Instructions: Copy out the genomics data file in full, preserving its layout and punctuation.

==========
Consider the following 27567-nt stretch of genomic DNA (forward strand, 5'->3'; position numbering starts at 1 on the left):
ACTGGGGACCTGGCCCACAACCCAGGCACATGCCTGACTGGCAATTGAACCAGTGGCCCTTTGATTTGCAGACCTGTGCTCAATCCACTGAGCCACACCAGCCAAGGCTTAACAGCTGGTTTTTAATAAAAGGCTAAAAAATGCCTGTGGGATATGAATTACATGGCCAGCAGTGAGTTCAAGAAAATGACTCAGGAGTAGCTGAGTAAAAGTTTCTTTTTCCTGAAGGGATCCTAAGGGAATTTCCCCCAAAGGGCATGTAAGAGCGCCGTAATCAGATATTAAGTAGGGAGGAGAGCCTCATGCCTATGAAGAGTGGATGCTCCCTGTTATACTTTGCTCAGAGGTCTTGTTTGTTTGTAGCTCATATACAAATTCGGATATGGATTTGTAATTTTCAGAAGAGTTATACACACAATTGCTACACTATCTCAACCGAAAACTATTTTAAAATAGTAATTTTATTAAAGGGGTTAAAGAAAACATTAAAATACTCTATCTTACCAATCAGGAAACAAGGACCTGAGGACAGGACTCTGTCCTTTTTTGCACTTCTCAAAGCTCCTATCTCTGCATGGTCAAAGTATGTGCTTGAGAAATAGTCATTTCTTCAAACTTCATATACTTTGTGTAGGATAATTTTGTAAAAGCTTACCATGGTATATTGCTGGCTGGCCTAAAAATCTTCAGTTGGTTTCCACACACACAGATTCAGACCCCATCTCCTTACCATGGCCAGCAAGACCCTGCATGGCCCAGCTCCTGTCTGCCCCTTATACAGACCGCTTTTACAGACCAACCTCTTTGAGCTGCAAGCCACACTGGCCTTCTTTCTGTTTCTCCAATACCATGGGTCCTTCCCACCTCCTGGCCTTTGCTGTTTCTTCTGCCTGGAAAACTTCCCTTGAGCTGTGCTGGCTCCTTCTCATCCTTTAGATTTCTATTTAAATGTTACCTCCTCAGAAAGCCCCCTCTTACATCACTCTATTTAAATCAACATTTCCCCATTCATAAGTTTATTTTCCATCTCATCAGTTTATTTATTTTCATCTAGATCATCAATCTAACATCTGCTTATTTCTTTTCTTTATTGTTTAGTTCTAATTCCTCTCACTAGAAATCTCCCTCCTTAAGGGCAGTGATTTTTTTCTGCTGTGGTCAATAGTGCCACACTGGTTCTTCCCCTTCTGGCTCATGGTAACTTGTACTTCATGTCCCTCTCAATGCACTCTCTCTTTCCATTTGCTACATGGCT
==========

Consider the following 27567-nt stretch of genomic DNA (forward strand, 5'->3'; position numbering starts at 1 on the left):
ACTGGGGACCTGGCCCACAACCCAGGCACATGCCTGACTGGCAATTGAACCAGTGGCCCTTTGATTTGCAGACCTGTGCTCAATCCACTGAGCCACACCAGCCAAGGCTTAACAGCTGGTTTTTAATAAAAGGCTAAAAAATGCCTGTGGGATATGAATTACATGGCCAGCAGTGAGTTCAAGAAAATGACTCAGGAGTAGCTGAGTAAAAGTTTCTTTTTCCTGAAGGGATCCTAAGGGAATTTCCCCCAAAGGGCATGTAAGAGCGCCGTAATCAGATATTAAGTAGGGAGGAGAGCCTCATGCCTATGAAGAGTGGATGCTCCCTGTTATACTTTGCTCAGAGGTCTTGTTTGTTTGTAGCTCATATACAAATTCGGATATGGATTTGTAATTTTCAGAAGAGTTATACACACAATTGCTACACTATCTCAACCGAAAACTATTTTAAAATAGTAATTTTATTAAAGGGGTTAAAGAAAACATTAAAATACTCTATCTTACCAATCAGGAAACAAGGACCTGAGGACAGGACTCTGTCCTTTTTTGCACTTCTCAAAGCTCCTATCTCTGCATGGTCAAAGTATGTGCTTGAGAAATAGTCATTTCTTCAAACTTCATATACTTTGTGTAGGATAATTTTGTAAAAGCTTACCATGGTATATTGCTGGCTGGCCTAAAAATCTTCAGTTGGTTTCCACACACACAGATTCAGACCCCATCTCCTTACCATGGCCAGCAAGACCCTGCATGGCCCAGCTCCTGTCTGCCCCTTATACAGACCGCTTTTACAGACCAACCTCTTTGAGCTGCAAGCCACACTGGCCTTCTTTCTGTTTCTCCAATACCATGGGTCCTTCCCACCTCCTGGCCTTTGCTGTTTCTTCTGCCTGGAAAACTTCCCTTGAGCTGTGCTGGCTCCTTCTCATCCTTTAGATTTCTATTTAAATGTTACCTCCTCAGAAAGCCCCCTCTTACATCACTCTATTTAAATCAACATTTCCCCATTCATAAGTTTATTTTCCATCTCATCAGTTTATTTATTTTCATCTAGATCATCAATCTAACATCTGCTTATTTCTTTTCTTTATTGTTTAGTTCTAATTCCTCTCACTAGAAATCTCCCTCCTTAAGGGCAGTGATTTTTTTCTGCTGTGGTCAATAGTGCCACACTGGTTCTTCCCCTTCTGGCTCATGGTAACTTGTACTTCATGTCCCTCTCAATGCACTCTCTCTTTCCATTTGCTACATGGCT